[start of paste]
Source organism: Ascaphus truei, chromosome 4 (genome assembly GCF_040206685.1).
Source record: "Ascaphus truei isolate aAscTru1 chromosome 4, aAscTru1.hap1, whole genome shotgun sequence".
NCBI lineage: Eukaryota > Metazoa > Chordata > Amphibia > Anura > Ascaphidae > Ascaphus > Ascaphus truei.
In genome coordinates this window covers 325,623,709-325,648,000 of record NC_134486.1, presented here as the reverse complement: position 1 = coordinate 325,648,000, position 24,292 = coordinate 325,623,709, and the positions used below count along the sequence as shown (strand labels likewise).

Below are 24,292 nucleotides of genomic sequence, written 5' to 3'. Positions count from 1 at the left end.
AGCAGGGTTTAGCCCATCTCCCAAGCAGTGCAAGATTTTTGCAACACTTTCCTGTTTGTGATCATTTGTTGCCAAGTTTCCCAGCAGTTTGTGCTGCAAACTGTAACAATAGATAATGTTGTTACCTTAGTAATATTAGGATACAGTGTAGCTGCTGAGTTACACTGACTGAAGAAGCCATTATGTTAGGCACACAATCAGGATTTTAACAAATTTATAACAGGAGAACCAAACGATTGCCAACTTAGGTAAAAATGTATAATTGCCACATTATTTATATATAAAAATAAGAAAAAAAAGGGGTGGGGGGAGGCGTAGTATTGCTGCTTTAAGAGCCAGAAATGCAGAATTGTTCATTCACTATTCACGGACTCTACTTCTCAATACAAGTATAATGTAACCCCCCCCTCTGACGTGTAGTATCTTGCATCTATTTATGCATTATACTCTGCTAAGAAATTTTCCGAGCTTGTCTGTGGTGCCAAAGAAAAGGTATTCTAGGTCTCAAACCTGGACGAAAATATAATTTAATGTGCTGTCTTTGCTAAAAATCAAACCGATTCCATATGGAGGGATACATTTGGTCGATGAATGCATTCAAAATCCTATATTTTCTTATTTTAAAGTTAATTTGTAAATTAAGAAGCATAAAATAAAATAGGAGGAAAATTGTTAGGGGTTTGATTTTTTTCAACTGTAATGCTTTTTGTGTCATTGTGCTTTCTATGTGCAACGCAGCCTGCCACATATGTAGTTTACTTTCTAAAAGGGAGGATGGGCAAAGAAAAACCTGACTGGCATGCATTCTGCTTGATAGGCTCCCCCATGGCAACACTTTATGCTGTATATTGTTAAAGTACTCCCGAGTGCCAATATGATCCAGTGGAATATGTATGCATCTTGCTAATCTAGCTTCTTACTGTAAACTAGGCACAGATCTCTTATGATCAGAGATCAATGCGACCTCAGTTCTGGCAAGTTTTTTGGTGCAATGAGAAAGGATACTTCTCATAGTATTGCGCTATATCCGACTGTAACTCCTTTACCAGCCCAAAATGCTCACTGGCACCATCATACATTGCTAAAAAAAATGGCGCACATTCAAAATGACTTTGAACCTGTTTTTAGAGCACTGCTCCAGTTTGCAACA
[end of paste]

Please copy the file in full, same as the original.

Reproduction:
Source organism: Ascaphus truei, chromosome 4 (genome assembly GCF_040206685.1).
Source record: "Ascaphus truei isolate aAscTru1 chromosome 4, aAscTru1.hap1, whole genome shotgun sequence".
NCBI lineage: Eukaryota > Metazoa > Chordata > Amphibia > Anura > Ascaphidae > Ascaphus > Ascaphus truei.
In genome coordinates this window covers 325,623,709-325,648,000 of record NC_134486.1, presented here as the reverse complement: position 1 = coordinate 325,648,000, position 24,292 = coordinate 325,623,709, and the positions used below count along the sequence as shown (strand labels likewise).

Below are 24,292 nucleotides of genomic sequence, written 5' to 3'. Positions count from 1 at the left end.
AGCAGGGTTTAGCCCATCTCCCAAGCAGTGCAAGATTTTTGCAACACTTTCCTGTTTGTGATCATTTGTTGCCAAGTTTCCCAGCAGTTTGTGCTGCAAACTGTAACAATAGATAATGTTGTTACCTTAGTAATATTAGGATACAGTGTAGCTGCTGAGTTACACTGACTGAAGAAGCCATTATGTTAGGCACACAATCAGGATTTTAACAAATTTATAACAGGAGAACCAAACGATTGCCAACTTAGGTAAAAATGTATAATTGCCACATTATTTATATATAAAAATAAGAAAAAAAAGGGGTGGGGGGAGGCGTAGTATTGCTGCTTTAAGAGCCAGAAATGCAGAATTGTTCATTCACTATTCACGGACTCTACTTCTCAATACAAGTATAATGTAACCCCCCCCTCTGACGTGTAGTATCTTGCATCTATTTATGCATTATACTCTGCTAAGAAATTTTCCGAGCTTGTCTGTGGTGCCAAAGAAAAGGTATTCTAGGTCTCAAACCTGGACGAAAATATAATTTAATGTGCTGTCTTTGCTAAAAATCAAACCGATTCCATATGGAGGGATACATTTGGTCGATGAATGCATTCAAAATCCTATATTTTCTTATTTTAAAGTTAATTTGTAAATTAAGAAGCATAAAATAAAATAGGAGGAAAATTGTTAGGGGTTTGATTTTTTTCAACTGTAATGCTTTTTGTGTCATTGTGCTTTCTATGTGCAACGCAGCCTGCCACATATGTAGTTTACTTTCTAAAAGGGAGGATGGGCAAAGAAAAACCTGACTGGCATGCATTCTGCTTGATAGGCTCCCCCATGGCAACACTTTATGCTGTATATTGTTAAAGTACTCCCGAGTGCCAATATGATCCAGTGGAATATGTATGCATCTTGCTAATCTAGCTTCTTACTGTAAACTAGGCACAGATCTCTTATGATCAGAGATCAATGCGACCTCAGTTCTGGCAAGTTTTTTGGTGCAATGAGAAAGGATACTTCTCATAGTATTGCGCTATATCCGACTGTAACTCCTTTACCAGCCCAAAATGCTCACTGGCACCATCATACATTGCTAAAAAAAATGGCGCACATTCAAAATGACTTTGAACCTGTTTTTAGAGCACTGCTCCAGTTTGCAACA